A weak ringgit is not a bad thing


NOT many Malaysians know the downsides of a strong currency. It can exert significant drag on the economy over the long term as entire industries are rendered non-competitive and thousands of jobs are lost.

While some might prefer a strong currency, a weak currency can result in more economic benefits.

A stronger ringgit is a bane for exporters. When the exporter earns foreign currencies via export sales, and then converts them back to ringgit to pay workers, suppliers, and investors, the stronger ringgit means that the weaker foreign currency buys fewer ringgit, and the firm’s profits (as measured in ringgit) fall. As a result, the firm may choose to reduce its exports, or it may raise its selling price,.

For a foreign firm exporting to Malaysia, a stronger ringgit is a boon. Each ringgit earned through export sales, when traded back into the domestic currency of the exporting firm, will buy more of the domestic currency. The firm will earn higher profits than expected. It will then seek to expand its exports to Malaysia or it may reduce prices

For a Malaysian tourist abroad, a stronger ringgit is a benefit. He receives more foreign currency for each ringgit. It’s a good time to travel abroad.

For foreign visitors, their currency buys fewer ringgit when the currency is strong.

For Malaysian investing overseas,  a stronger ringgit is a curse as he must convert ringgit to a foreign currency for investment in the foreign country. If the ringgit becomes stronger when the investor converts the foreign currency back to it, he earns less.

For foreign investors in Malaysia, a stronger ringgit is a blessing for a foreign investor as it will boost his returns when he converts from his domestic currency to ringgit for investment in Malaysia and when he converts back to his domestic currency.

What all this means is that three groups of people experience bliss while the other three experience misery when the ringgit is strong or weak.

So politicians who accuse the government of not knowing what to do to “strengthen” the ringgit are barking up at the wrong tree.

The government correctly sees the weakening ringgit as a non-issue as it will not lead Malaysia to an economic crisis.

It is fashionable nowadays in this era of financial crisis to see one country’s currency stronger, and this has become somewhat populist, especially at a time of an election fever.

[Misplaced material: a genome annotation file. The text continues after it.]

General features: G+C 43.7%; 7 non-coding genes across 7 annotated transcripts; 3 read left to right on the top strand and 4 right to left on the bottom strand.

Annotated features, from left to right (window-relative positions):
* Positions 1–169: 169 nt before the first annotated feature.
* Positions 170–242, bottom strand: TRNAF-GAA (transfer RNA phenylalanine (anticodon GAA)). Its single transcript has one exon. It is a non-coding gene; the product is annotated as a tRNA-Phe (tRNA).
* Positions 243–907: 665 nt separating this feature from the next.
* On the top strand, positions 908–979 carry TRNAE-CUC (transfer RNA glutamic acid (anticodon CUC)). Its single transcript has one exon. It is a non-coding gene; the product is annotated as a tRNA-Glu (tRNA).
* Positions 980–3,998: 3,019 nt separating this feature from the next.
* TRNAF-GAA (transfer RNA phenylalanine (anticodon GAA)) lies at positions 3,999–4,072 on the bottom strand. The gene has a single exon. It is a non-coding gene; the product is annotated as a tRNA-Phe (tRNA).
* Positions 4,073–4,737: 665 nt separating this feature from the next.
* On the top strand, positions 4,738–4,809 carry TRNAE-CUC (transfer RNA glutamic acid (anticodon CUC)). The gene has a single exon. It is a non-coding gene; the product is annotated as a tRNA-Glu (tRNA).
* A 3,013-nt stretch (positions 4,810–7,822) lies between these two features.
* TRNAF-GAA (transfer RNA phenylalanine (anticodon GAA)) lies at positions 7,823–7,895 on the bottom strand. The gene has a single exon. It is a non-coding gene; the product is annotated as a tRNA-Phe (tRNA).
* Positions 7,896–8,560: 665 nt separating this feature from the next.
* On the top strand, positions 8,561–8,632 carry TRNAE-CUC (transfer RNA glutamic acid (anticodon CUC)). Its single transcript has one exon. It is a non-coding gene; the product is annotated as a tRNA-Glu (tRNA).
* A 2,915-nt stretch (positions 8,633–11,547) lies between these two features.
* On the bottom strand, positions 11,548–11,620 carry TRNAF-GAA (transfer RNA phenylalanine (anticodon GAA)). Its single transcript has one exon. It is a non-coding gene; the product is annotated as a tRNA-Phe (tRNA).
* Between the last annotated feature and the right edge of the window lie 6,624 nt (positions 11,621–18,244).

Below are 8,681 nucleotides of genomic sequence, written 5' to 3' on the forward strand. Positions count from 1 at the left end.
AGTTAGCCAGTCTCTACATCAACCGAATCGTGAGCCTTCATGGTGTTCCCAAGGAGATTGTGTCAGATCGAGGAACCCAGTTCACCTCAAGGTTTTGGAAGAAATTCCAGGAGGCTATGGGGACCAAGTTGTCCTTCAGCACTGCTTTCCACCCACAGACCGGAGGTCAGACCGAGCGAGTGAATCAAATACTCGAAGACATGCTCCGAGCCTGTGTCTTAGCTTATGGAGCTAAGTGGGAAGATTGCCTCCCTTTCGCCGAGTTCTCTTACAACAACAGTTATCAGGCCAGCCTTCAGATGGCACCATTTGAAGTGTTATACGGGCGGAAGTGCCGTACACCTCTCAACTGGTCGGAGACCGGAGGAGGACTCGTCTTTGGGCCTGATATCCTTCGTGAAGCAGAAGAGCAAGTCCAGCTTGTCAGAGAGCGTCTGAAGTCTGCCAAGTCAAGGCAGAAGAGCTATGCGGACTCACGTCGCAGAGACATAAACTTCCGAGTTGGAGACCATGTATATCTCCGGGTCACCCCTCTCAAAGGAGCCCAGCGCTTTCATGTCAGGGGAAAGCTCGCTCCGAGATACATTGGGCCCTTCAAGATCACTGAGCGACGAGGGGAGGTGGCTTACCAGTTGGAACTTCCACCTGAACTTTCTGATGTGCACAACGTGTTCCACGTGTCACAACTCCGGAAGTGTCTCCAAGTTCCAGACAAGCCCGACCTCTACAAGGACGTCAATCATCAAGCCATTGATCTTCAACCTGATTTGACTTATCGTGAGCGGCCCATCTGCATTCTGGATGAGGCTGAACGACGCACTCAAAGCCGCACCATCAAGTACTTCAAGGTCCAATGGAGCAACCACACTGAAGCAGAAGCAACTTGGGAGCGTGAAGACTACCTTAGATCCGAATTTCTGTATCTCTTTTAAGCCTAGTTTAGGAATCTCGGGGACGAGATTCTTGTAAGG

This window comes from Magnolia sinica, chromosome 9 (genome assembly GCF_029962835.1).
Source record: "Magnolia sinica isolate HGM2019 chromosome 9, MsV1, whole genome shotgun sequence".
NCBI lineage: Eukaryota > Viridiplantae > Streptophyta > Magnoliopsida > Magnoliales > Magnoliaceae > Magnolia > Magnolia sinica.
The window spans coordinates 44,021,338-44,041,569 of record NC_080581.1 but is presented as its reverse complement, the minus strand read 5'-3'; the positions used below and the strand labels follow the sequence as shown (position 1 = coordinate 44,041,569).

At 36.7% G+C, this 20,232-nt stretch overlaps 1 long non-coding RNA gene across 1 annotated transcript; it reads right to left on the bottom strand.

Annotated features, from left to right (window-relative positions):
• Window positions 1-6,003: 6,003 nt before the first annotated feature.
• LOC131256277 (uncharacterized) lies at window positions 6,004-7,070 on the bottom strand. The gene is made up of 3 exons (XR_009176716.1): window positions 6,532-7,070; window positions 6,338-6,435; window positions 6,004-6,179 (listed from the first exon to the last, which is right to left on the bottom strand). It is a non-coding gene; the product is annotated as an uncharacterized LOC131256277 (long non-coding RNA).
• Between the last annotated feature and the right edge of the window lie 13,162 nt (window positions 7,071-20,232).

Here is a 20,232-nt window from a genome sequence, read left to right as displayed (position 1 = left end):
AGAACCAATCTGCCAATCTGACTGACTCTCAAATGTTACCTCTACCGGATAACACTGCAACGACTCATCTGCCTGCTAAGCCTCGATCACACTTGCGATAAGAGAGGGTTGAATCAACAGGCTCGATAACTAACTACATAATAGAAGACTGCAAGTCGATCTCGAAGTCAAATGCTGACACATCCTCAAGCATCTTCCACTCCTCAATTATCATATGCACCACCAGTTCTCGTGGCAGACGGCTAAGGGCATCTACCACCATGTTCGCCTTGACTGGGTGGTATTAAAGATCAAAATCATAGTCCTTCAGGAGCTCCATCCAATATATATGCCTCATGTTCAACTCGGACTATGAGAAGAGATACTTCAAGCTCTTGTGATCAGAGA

In economics, awe’ve got to be very careful when there is a sudden 20% decline in the ringgit because that will be as good as a devaluation of the currency that could lead to imported inflation for countries that are substantial importers.

One other thing the politicians clamouring for a stronger ringgit have got wrong is that it is not the ringgit that is weakening but the dollar that is strengthening.

For the US, the massive sanctions it has imposed on Russia are not only hurting Russia but the effects have boomeranged back to them in the form of an unprecedented spike in energy and food prices causing galloping inflation that has not been seen in many years.

This inflation can only be tamed with higher interest rate and the US Federal Reserve is sticking to aggressive rate hikes as inflation stays hot.

The Fed is expected to deliver a third straight 75-basis point interest rate hike, if not more, this week after a US government report showed that consumer prices did not ease as expected in August and that price pressures appeared to broaden.

Is Malaysia the worst affected country in terms of currency depreciation against the US dollar?

As pointed out by the finance minister, while the ringgit has depreciated by 7.5% against the greenback since the beginning of 2022, many currencies in the region and developed countries have also fallen against the greenback.

Malaysia is actually doing well in comparison to Japan, UK and EU.

Also, the ringgit has strengthened against the currencies of Malaysia’s other trading partners such as Japan, the UK, the EU, New Zealand and South Korea.

Additionally, strong economic fundamentals will determine the robustness of the ringgit.

These include GDP growth, which has been rising every quarter since the last quarter of 2021, an unemployment rate of 3.7% in July,  the lowest since the start of the Covid-19 pandemic, a healthy rise in the Industrial Production Index, robust wholesale and retail trade, and rising export figures.

The country’s inflation rate was also manageable at 2.8% for the first seven months of the year due to price control measures, particularly through the provision of almost RM80 billion in subsidies.

The problem of rising cost of imported food predates the slide of the ringgit. 

In fact, rising cost of living is a perennial problem. – September 19, 2022.

* Jamari Mohtar reads The Malaysian Insight.


 

* This is the opinion of the writer or publication and does not necessarily represent the views of The Malaysian Insight. Article may be edited for brevity and clarity.


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Comments


  • It is a known fact a wildly volatile currency, whether appreciating or depreciating, is disruptive on the economy. But a slowly strengthening one is good. For example, it keeps inflation at bay.

    Compare MYR and SGD. In 1981, they were at parity (a black mark on Mahathir who became PM at that exact year).

    Over the course of decades, the stronger and stronger SGD attracted Malaysian "brains" to work there to develop Singapore. (The future Singapore PM's father is Malaysian born.)

    On the other hand, foreign fugitives and criminals hide and work in our plantations.

    Posted 2 months ago by Malaysian First · Reply